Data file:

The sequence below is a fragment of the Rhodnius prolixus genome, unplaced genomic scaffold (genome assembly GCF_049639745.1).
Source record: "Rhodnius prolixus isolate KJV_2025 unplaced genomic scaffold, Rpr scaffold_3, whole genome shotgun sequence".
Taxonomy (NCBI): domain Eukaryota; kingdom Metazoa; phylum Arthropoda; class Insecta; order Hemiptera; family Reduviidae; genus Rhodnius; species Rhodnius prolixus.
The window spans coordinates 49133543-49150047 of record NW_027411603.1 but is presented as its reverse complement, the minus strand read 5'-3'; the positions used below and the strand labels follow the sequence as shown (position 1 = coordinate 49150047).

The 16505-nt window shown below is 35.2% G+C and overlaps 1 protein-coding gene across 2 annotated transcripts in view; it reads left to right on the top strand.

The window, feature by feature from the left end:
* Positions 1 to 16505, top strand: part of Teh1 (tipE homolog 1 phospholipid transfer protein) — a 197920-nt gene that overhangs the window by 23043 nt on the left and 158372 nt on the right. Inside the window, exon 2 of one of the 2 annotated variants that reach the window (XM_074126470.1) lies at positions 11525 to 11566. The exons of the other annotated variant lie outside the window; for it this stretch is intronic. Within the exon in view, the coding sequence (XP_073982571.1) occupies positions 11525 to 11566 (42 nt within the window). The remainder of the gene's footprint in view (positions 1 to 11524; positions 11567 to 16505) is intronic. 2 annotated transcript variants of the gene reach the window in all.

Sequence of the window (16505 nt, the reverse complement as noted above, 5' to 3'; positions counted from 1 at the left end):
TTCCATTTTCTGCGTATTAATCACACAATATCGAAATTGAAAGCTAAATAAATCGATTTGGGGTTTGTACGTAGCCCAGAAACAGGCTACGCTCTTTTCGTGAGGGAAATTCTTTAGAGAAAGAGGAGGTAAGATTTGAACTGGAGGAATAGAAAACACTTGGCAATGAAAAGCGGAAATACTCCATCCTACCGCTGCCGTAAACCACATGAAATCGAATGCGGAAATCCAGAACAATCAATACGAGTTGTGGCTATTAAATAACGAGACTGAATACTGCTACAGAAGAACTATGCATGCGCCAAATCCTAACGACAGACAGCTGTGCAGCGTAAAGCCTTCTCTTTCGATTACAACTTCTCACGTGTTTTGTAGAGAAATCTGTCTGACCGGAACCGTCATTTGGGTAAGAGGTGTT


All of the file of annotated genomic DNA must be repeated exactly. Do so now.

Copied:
The sequence below is a fragment of the Rhodnius prolixus genome, unplaced genomic scaffold (genome assembly GCF_049639745.1).
Source record: "Rhodnius prolixus isolate KJV_2025 unplaced genomic scaffold, Rpr scaffold_3, whole genome shotgun sequence".
Taxonomy (NCBI): domain Eukaryota; kingdom Metazoa; phylum Arthropoda; class Insecta; order Hemiptera; family Reduviidae; genus Rhodnius; species Rhodnius prolixus.
The window spans coordinates 49133543-49150047 of record NW_027411603.1 but is presented as its reverse complement, the minus strand read 5'-3'; the positions used below and the strand labels follow the sequence as shown (position 1 = coordinate 49150047).

The 16505-nt window shown below is 35.2% G+C and overlaps 1 protein-coding gene across 2 annotated transcripts in view; it reads left to right on the top strand.

The window, feature by feature from the left end:
* Positions 1 to 16505, top strand: part of Teh1 (tipE homolog 1 phospholipid transfer protein) — a 197920-nt gene that overhangs the window by 23043 nt on the left and 158372 nt on the right. Inside the window, exon 2 of one of the 2 annotated variants that reach the window (XM_074126470.1) lies at positions 11525 to 11566. The exons of the other annotated variant lie outside the window; for it this stretch is intronic. Within the exon in view, the coding sequence (XP_073982571.1) occupies positions 11525 to 11566 (42 nt within the window). The remainder of the gene's footprint in view (positions 1 to 11524; positions 11567 to 16505) is intronic. 2 annotated transcript variants of the gene reach the window in all.

Sequence of the window (16505 nt, the reverse complement as noted above, 5' to 3'; positions counted from 1 at the left end):
TTCCATTTTCTGCGTATTAATCACACAATATCGAAATTGAAAGCTAAATAAATCGATTTGGGGTTTGTACGTAGCCCAGAAACAGGCTACGCTCTTTTCGTGAGGGAAATTCTTTAGAGAAAGAGGAGGTAAGATTTGAACTGGAGGAATAGAAAACACTTGGCAATGAAAAGCGGAAATACTCCATCCTACCGCTGCCGTAAACCACATGAAATCGAATGCGGAAATCCAGAACAATCAATACGAGTTGTGGCTATTAAATAACGAGACTGAATACTGCTACAGAAGAACTATGCATGCGCCAAATCCTAACGACAGACAGCTGTGCAGCGTAAAGCCTTCTCTTTCGATTACAACTTCTCACGTGTTTTGTAGAGAAATCTGTCTGACCGGAACCGTCATTTGGGTAAGAGGTGTT